“One of the big core tenants that we always try to impress upon kids is the mental toughness,” Radke said. “The true separating factor is it’s not necessarily how good the A ball is, it’s how good the B ball is. And that’s where he’s really made the most increases.”

York has trained with and learned from Saints kicker Will Lutz, a former Pro Bowler, and Dolphins punter Thomas Morstead, which is another reason the moment hasn’t been too big for him.

“The expectations are real high and he embraces them,” McMahon said. “He’s been around these high expectations and he always seems to do well in them.”


The 58-yarder vs. the Panthers wasn’t an aberration. York made a 59-yarder in the high school Under Armour All-America Game and a 57-yarder in the fog in The Swamp to beat Florida while at LSU.

“The pressure-filled moments, he really seemed to step up and do well in,” Radke said. “You just start to see those moments. Probably the biggest just kind of affirmation that he was gonna be a dude was against Florida, it was him against (Evan) McPherson, kind of the kicker battle of all kicker battles, especially for a kicking coach/nerd like myself.

“It’s eerie, it’s foggy and he smashes that 57-yard field goal to win the game. OK, there’s not many guys that really just openly relish the opportunity to step in there and perform like that.”

The Browns hope to avoid needing another late escape vs. the Jets as they try to go 2-0 for the first time since 1993. But it wouldn’t be a surprise to see York attempt a field goal at some point from the new Brownie the Elf logo at midfield.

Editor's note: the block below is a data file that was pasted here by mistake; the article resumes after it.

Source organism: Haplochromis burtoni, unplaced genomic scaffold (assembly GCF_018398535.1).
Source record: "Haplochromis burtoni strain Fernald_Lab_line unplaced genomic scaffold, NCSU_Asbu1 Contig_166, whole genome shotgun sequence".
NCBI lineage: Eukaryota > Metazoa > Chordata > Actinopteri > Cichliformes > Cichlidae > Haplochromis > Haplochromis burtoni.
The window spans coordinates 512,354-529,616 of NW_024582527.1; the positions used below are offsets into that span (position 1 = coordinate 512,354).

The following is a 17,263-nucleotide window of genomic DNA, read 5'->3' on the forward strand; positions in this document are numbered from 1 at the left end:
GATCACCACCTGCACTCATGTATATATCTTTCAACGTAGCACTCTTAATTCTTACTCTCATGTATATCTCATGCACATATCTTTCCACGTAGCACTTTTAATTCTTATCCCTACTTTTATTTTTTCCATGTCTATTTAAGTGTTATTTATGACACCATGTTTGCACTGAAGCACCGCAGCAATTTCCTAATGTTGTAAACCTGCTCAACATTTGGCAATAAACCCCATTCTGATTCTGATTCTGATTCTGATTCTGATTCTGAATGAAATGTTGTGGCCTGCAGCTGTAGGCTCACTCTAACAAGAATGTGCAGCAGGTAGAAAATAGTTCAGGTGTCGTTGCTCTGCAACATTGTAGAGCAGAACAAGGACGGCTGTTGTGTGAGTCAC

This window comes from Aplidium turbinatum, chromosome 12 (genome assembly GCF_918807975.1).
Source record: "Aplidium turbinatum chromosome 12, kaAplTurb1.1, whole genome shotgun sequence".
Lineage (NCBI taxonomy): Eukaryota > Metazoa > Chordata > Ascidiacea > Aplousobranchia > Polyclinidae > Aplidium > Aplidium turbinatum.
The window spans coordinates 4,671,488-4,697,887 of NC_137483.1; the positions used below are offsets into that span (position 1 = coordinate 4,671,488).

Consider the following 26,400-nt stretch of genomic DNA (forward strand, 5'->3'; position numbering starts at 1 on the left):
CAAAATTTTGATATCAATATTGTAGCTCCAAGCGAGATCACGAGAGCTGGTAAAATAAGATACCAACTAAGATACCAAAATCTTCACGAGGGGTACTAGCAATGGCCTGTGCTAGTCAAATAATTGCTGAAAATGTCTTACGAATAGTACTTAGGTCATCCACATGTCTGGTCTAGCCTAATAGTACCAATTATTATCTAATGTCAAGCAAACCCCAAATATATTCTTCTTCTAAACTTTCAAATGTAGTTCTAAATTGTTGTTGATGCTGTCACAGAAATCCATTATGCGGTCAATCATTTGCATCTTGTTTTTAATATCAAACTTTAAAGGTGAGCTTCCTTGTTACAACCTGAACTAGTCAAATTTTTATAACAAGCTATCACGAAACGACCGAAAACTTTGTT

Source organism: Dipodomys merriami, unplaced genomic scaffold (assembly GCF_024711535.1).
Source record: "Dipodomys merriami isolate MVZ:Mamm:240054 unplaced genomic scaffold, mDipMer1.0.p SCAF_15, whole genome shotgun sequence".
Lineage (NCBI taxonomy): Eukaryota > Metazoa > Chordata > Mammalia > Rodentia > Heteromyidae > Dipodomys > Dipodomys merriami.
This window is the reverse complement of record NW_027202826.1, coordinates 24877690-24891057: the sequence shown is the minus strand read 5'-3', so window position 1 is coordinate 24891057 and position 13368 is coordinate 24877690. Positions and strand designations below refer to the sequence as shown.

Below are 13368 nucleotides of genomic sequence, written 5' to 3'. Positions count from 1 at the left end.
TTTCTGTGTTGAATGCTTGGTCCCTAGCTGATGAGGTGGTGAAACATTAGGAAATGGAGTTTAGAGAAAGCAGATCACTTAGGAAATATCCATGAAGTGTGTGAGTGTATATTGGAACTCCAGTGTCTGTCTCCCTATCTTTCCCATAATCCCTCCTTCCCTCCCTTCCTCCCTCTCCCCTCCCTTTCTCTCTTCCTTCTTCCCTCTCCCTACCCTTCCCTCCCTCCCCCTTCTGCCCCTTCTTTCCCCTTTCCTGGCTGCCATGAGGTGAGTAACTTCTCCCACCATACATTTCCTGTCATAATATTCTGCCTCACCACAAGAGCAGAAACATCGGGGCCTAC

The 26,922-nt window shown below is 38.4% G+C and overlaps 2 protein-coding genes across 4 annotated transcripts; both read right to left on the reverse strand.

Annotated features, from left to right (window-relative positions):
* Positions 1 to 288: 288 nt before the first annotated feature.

Cleveland Mayor Justin Bibb tweeted about him, so the legend may just be taking off.

“It is great for him, it is great for the city,” Priefer said of the town embracing a kicker. “It is the greatest city in the world. I keep telling you guys this is God’s country.”

And T-shirt country.

“Oh, I had no idea he even had a T-shirt,” Hughlett said. “It is very cool, though. I’m very happy for him. Obviously I want him to be successful because I want to have a unit that sticks together and we can all grow and get better together.”

York couldn’t be off to a better start.

Browns writer for The Chronicle-Telegram and The Medina Gazette. Proud graduate of Northwestern University. Husband and stepdad. Avid golfer who needs to hit the range to get down to a single-digit handicap. Right about Johnny Manziel, wrong about Brandon Weeden. Contact Scott at 440-329-7253, or email and follow him on and Twitter.